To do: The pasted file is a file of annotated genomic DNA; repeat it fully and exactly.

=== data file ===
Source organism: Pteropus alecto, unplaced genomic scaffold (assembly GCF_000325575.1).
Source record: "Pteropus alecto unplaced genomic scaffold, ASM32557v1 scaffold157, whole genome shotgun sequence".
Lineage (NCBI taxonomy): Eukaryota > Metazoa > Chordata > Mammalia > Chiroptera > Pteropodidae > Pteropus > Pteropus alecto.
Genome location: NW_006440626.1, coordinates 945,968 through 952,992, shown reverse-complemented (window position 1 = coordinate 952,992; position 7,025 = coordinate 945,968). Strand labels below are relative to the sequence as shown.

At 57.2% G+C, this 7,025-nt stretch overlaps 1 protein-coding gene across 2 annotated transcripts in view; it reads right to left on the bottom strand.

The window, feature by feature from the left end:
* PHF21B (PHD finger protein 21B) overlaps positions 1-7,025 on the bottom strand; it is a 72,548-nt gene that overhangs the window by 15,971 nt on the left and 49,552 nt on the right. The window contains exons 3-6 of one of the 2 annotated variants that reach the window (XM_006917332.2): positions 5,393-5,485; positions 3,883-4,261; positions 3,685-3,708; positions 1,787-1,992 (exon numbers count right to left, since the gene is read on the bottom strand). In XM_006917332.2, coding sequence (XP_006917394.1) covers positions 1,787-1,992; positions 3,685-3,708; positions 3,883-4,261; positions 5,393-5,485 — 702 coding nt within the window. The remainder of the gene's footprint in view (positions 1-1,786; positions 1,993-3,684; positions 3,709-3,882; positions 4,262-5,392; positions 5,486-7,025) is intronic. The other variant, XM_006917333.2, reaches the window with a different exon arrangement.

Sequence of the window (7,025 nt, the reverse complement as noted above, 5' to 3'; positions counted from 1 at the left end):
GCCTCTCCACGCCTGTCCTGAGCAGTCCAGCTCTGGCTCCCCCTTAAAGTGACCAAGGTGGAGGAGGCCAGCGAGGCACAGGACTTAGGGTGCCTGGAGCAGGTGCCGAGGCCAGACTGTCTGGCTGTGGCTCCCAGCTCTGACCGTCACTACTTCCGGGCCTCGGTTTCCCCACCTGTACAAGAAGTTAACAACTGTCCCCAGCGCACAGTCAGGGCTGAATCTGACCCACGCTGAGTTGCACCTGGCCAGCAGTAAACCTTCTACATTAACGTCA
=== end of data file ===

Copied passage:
Source organism: Pteropus alecto, unplaced genomic scaffold (assembly GCF_000325575.1).
Source record: "Pteropus alecto unplaced genomic scaffold, ASM32557v1 scaffold157, whole genome shotgun sequence".
Lineage (NCBI taxonomy): Eukaryota > Metazoa > Chordata > Mammalia > Chiroptera > Pteropodidae > Pteropus > Pteropus alecto.
Genome location: NW_006440626.1, coordinates 945,968 through 952,992, shown reverse-complemented (window position 1 = coordinate 952,992; position 7,025 = coordinate 945,968). Strand labels below are relative to the sequence as shown.

At 57.2% G+C, this 7,025-nt stretch overlaps 1 protein-coding gene across 2 annotated transcripts in view; it reads right to left on the bottom strand.

The window, feature by feature from the left end:
* PHF21B (PHD finger protein 21B) overlaps positions 1-7,025 on the bottom strand; it is a 72,548-nt gene that overhangs the window by 15,971 nt on the left and 49,552 nt on the right. The window contains exons 3-6 of one of the 2 annotated variants that reach the window (XM_006917332.2): positions 5,393-5,485; positions 3,883-4,261; positions 3,685-3,708; positions 1,787-1,992 (exon numbers count right to left, since the gene is read on the bottom strand). In XM_006917332.2, coding sequence (XP_006917394.1) covers positions 1,787-1,992; positions 3,685-3,708; positions 3,883-4,261; positions 5,393-5,485 — 702 coding nt within the window. The remainder of the gene's footprint in view (positions 1-1,786; positions 1,993-3,684; positions 3,709-3,882; positions 4,262-5,392; positions 5,486-7,025) is intronic. The other variant, XM_006917333.2, reaches the window with a different exon arrangement.

Sequence of the window (7,025 nt, the reverse complement as noted above, 5' to 3'; positions counted from 1 at the left end):
GCCTCTCCACGCCTGTCCTGAGCAGTCCAGCTCTGGCTCCCCCTTAAAGTGACCAAGGTGGAGGAGGCCAGCGAGGCACAGGACTTAGGGTGCCTGGAGCAGGTGCCGAGGCCAGACTGTCTGGCTGTGGCTCCCAGCTCTGACCGTCACTACTTCCGGGCCTCGGTTTCCCCACCTGTACAAGAAGTTAACAACTGTCCCCAGCGCACAGTCAGGGCTGAATCTGACCCACGCTGAGTTGCACCTGGCCAGCAGTAAACCTTCTACATTAACGTCA